This summer, two of the west coast's largest metropolitan areas—Seattle and California—took major steps to curtail secret, unilateral surveillance by local police. These victories for transparency and community control lend momentum toward sweeping reforms pending across California, as well as congressional efforts to curtail unchecked surveillance by federal authorities.
On July 31, the Seattle City Council adopted an ordinance requiring public participation when local police departments acquire surveillance technologies. Days before, a Los Angeles County oversight body rejected a proposed use policy governing the sheriff's department's use of surveillance drones. In LA, deputies have been told they may not use drones at all.
These measures are the frontrunners for others pending before municipal and county bodies across the country, as well as at the state level in California, America's most populous and prosperous state. S.B. 21—a bill poised to transform police oversight across California—has already passed the California State Senate and two State Assembly committees.
Seattle Adopts a New Transparency Ordinance
The ordinance was long overdue. In 2013, the Seattle Police Department deactivated a federally funded surveillance mesh network after The Stranger reported that the invasive system was approved without meaningful scrutiny. SPD conceded that its process was insufficient, agreeing to suspend the program "until [the] city council approves a draft policy and until there's an opportunity for vigorous public debate."
Seattle's oversight ordinance requires the Council to hear from the public before a law enforcement (or any other municipal) agency may acquire surveillance equipment. The law is "device neutral," subjecting acquisition of any surveillance equipment to the process. According to Councilmember M. Lorena González, "this new law [will enable the] Council [to] be a check and balance on surveillance technology acquisitions because the public deserves to know how such data will be managed and for what purpose it is being collected."
Unfortunately, Seattle's ordinance has crucial gaps that limit its effectiveness. For example, the law's enforcement mechanism relies on private litigants, but unnecessarily limits their access to justice. In addition, broad exemptions carving out police body cameras and various sources of video surveillance exclude some of the most visible forms of surveillance from the ordinance's protections. That said, the law still covers covert police spying tools like cell-site simulators, and Shotspotter audio listening devices that cities across America are already abandoning due to concerns about their effectiveness.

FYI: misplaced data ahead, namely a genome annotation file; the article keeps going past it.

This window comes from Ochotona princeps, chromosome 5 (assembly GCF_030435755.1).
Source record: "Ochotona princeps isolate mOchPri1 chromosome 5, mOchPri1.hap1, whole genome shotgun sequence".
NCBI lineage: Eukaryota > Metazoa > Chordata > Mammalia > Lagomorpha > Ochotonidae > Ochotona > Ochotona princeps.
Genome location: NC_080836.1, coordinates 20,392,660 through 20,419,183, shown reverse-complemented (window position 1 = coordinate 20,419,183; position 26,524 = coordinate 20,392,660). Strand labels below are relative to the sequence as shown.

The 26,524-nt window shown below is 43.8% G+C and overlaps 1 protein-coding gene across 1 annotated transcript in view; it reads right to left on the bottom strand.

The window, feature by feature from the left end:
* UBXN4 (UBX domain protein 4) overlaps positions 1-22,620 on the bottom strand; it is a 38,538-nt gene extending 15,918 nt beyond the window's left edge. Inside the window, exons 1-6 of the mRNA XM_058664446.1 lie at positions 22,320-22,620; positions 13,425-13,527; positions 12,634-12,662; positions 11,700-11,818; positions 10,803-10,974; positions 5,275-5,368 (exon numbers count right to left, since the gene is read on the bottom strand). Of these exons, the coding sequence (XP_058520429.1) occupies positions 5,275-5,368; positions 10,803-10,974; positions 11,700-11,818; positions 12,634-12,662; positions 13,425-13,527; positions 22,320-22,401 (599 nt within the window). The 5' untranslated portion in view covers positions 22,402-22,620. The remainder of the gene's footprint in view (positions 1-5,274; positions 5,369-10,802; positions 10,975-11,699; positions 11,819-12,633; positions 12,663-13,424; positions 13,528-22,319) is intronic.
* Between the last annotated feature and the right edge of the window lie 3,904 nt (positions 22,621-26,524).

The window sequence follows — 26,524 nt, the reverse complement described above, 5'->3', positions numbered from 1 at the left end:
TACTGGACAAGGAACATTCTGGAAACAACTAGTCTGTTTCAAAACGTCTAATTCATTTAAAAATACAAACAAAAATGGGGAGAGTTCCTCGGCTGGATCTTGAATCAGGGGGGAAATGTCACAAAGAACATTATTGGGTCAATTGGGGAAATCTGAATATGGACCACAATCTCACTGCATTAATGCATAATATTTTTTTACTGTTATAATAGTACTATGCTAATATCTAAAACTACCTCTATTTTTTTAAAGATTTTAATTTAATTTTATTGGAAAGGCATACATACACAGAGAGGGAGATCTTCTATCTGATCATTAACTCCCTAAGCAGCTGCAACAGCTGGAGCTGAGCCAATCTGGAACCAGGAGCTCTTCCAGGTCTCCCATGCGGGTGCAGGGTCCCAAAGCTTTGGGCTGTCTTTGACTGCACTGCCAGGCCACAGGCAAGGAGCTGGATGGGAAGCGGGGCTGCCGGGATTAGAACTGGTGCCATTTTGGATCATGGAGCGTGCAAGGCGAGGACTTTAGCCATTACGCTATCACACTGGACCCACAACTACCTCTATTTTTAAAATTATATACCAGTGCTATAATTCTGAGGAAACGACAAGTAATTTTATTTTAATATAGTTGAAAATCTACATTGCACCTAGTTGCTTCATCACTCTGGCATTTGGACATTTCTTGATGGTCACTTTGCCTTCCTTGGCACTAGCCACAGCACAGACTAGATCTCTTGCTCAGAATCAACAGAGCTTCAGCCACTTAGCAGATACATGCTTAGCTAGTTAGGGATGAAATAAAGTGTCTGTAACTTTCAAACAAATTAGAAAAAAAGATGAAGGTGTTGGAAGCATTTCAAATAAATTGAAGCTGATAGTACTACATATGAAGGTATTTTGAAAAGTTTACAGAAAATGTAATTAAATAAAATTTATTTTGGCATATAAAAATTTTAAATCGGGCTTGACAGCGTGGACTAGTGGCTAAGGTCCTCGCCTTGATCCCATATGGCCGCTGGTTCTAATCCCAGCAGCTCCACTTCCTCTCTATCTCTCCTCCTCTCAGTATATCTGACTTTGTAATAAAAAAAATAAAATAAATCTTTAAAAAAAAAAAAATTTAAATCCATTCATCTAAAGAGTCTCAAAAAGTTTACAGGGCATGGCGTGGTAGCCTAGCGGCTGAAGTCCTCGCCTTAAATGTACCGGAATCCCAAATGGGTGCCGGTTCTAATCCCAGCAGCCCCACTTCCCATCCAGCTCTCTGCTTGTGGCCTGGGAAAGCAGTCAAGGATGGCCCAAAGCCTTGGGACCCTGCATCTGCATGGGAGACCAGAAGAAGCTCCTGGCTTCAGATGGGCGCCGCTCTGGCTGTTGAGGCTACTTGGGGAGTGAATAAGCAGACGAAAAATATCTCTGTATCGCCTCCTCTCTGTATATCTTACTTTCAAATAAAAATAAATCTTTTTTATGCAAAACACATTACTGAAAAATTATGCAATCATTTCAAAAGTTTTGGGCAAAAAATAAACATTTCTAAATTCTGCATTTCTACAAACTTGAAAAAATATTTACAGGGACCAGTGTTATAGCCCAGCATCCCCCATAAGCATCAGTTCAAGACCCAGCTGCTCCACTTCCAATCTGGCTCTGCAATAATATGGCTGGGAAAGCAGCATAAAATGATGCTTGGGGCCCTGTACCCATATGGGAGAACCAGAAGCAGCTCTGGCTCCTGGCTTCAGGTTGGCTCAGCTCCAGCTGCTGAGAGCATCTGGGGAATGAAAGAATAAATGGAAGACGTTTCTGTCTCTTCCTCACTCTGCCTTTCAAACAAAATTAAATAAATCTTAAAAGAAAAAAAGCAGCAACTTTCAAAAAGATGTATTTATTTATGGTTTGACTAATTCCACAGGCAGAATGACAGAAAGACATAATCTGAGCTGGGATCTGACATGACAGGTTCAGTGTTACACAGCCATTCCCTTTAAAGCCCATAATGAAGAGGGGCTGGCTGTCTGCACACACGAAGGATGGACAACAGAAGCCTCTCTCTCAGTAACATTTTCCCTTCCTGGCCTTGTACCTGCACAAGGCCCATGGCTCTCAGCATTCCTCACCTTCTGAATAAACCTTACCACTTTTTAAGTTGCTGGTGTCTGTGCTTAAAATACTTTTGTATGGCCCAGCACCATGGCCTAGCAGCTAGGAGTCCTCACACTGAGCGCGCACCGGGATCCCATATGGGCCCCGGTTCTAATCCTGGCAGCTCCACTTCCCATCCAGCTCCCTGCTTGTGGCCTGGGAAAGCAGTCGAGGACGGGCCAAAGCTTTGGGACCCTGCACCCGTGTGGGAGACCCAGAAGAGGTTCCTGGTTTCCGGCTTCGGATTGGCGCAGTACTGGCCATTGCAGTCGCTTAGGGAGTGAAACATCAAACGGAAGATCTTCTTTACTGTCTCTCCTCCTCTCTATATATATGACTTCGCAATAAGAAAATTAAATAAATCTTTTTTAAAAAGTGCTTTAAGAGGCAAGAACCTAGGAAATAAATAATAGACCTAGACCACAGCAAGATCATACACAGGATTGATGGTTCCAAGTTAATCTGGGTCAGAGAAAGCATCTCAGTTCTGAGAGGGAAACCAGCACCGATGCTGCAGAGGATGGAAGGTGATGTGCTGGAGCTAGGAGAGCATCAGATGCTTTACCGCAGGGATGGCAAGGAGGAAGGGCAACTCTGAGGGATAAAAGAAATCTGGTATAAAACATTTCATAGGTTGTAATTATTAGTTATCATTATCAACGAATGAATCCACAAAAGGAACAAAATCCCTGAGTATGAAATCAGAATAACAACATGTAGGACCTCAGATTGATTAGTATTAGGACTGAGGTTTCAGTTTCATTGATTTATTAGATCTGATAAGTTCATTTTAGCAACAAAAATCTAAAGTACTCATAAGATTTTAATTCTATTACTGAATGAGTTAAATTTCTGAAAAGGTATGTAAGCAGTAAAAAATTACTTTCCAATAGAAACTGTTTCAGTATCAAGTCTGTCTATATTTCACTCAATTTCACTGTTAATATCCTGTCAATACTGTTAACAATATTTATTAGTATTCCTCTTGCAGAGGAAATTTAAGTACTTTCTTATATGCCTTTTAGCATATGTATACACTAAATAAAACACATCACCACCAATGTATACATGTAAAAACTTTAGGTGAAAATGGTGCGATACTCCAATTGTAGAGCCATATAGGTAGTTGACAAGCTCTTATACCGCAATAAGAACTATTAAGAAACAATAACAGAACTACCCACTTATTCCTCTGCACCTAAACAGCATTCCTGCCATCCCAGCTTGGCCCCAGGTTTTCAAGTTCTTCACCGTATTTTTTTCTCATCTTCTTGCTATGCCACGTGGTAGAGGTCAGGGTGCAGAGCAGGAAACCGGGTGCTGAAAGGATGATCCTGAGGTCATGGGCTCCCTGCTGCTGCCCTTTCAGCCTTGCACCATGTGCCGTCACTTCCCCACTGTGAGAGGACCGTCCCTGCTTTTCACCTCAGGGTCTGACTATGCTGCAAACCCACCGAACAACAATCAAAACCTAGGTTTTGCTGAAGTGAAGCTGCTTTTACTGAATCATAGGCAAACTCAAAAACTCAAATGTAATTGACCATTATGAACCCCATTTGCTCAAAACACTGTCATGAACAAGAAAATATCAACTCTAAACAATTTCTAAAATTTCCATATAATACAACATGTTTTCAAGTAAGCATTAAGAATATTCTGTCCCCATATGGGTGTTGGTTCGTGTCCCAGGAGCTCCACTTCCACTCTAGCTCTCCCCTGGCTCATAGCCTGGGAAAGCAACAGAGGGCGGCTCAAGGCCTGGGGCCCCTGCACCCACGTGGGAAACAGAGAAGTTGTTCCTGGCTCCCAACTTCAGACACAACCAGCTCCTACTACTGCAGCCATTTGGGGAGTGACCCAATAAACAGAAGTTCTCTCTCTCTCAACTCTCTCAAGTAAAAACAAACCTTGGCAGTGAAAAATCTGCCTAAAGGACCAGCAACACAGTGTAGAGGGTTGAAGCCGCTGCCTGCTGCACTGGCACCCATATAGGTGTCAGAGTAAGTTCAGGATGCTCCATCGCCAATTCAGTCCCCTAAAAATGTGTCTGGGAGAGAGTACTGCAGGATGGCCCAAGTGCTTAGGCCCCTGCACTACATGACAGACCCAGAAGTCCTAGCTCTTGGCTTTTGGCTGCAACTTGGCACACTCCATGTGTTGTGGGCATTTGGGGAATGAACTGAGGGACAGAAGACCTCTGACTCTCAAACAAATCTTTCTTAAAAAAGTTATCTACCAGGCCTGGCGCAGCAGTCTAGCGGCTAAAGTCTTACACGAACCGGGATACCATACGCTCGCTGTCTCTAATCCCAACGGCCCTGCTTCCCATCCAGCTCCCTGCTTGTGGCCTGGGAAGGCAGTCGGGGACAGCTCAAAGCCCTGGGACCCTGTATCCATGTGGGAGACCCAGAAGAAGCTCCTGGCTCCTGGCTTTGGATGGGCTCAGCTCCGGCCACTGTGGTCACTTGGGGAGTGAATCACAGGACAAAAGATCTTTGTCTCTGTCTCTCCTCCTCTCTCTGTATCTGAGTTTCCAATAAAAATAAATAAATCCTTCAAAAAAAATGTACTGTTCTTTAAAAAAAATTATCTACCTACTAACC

Despite its gaps, Seattle's new surveillance transparency law puts important limits on local police surveillance through public process, as opposed to legislatively specifying substantive limits on the use of a particular device. Ultimately, process and substance are interwoven in any reform addressing police procedure, and regulations in either dimension are strongest when coupled.
For instance, the new law does not require that surveillance technology be used narrowly for the "purposes of a criminal investigation supported by reasonable suspicion." It does, however, require agencies seeking technology to specify their policies for each device platform, including how they will collect, retain, and share data obtained through them.
In particular, the ordinance requires law enforcement seeking any surveillance technology to develop "a clear use and data management policy," addressing "factors that will be used to determine where, when, and how the technology is deployed…whether [it] will be operated continuously or used only under specific circumstances," and also specifies "what processes will be required prior to each use…including…what legal standard…must be met before [it] is used…."
By providing transparency and community control at the point of acquisition, the new ordinance enables future policymakers and activists to seek more demanding limits on these parameters, not only through future legislation, but also through the process now required before each proposed technology acquisition.
LA County Commissioners Reject Proposed Drone Policy
In response to the Los Angeles County Sheriff's Department acquisition of an unmanned aerial vehicle, concerned community members mobilized to challenge the normalization of drone surveillance. Hamid Khan from the Stop LAPD Spying Coalition argued that the sheriff's operation of a surveillance drone "represents…the rapid escalation and militarization of police."